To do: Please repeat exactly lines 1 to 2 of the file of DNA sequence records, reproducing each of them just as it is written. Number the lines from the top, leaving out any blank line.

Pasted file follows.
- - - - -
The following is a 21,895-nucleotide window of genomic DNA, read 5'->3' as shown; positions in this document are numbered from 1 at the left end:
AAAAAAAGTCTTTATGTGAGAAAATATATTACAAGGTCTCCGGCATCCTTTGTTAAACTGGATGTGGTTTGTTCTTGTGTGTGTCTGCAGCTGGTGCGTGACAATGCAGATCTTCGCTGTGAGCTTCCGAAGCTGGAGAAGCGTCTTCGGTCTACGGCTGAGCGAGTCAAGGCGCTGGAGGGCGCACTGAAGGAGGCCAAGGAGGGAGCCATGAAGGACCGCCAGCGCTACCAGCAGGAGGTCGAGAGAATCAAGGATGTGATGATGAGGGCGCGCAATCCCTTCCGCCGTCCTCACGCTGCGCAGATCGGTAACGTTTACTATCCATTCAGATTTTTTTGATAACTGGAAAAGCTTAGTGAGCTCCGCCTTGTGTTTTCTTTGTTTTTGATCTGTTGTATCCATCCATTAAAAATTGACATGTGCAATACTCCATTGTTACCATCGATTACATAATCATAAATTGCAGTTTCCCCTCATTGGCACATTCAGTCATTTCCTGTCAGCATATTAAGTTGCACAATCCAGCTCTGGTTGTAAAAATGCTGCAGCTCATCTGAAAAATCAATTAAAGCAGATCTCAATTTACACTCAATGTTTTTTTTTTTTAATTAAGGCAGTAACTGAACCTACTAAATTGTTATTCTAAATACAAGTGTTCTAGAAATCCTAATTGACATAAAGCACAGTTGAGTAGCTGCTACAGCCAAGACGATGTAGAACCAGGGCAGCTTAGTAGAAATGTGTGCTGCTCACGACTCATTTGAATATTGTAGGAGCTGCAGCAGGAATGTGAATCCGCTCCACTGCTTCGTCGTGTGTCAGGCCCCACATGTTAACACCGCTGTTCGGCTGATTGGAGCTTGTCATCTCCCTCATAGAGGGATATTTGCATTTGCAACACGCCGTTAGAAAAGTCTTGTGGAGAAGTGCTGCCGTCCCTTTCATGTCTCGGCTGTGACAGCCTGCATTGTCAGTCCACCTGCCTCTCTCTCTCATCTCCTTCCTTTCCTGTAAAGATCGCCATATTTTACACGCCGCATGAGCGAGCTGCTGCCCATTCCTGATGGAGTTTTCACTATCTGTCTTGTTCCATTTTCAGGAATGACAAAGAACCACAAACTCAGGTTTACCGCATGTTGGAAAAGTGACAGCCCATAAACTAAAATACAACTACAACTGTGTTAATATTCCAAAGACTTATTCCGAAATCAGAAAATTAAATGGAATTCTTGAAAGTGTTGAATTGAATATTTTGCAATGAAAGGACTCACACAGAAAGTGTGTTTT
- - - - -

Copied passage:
The following is a 21,895-nucleotide window of genomic DNA, read 5'->3' as shown; positions in this document are numbered from 1 at the left end:
AAAAAAAGTCTTTATGTGAGAAAATATATTACAAGGTCTCCGGCATCCTTTGTTAAACTGGATGTGGTTTGTTCTTGTGTGTGTCTGCAGCTGGTGCGTGACAATGCAGATCTTCGCTGTGAGCTTCCGAAGCTGGAGAAGCGTCTTCGGTCTACGGCTGAGCGAGTCAAGGCGCTGGAGGGCGCACTGAAGGAGGCCAAGGAGGGAGCCATGAAGGACCGCCAGCGCTACCAGCAGGAGGTCGAGAGAATCAAGGATGTGATGATGAGGGCGCGCAATCCCTTCCGCCGTCCTCACGCTGCGCAGATCGGTAACGTTTACTATCCATTCAGATTTTTTTGATAACTGGAAAAGCTTAGTGAGCTCCGCCTTGTGTTTTCTTTGTTTTTGATCTGTTGTATCCATCCATTAAAAATTGACATGTGCAATACTCCATTGTTACCATCGATTACATAATCATAAATTGCAGTTTCCCCTCATTGGCACATTCAGTCATTTCCTGTCAGCATATTAAGTTGCACAATCCAGCTCTGGTTGTAAAAATGCTGCAGCTCATCTGAAAAATCAATTAAAGCAGATCTCAATTTACACTCAATGTTTTTTTTTTTTAATTAAGGCAGTAACTGAACCTACTAAATTGTTATTCTAAATACAAGTGTTCTAGAAATCCTAATTGACATAAAGCACAGTTGAGTAGCTGCTACAGCCAAGACGATGTAGAACCAGGGCAGCTTAGTAGAAATGTGTGCTGCTCACGACTCATTTGAATATTGTAGGAGCTGCAGCAGGAATGTGAATCCGCTCCACTGCTTCGTCGTGTGTCAGGCCCCACATGTTAACACCGCTGTTCGGCTGATTGGAGCTTGTCATCTCCCTCATAGAGGGATATTTGCATTTGCAACACGCCGTTAGAAAAGTCTTGTGGAGAAGTGCTGCCGTCCCTTTCATGTCTCGGCTGTGACAGCCTGCATTGTCAGTCCACCTGCCTCTCTCTCTCATCTCCTTCCTTTCCTGTAAAGATCGCCATATTTTACACGCCGCATGAGCGAGCTGCTGCCCATTCCTGATGGAGTTTTCACTATCTGTCTTGTTCCATTTTCAGGAATGACAAAGAACCACAAACTCAGGTTTACCGCATGTTGGAAAAGTGACAGCCCATAAACTAAAATACAACTACAACTGTGTTAATATTCCAAAGACTTATTCCGAAATCAGAAAATTAAATGGAATTCTTGAAAGTGTTGAATTGAATATTTTGCAATGAAAGGACTCACACAGAAAGTGTGTTTT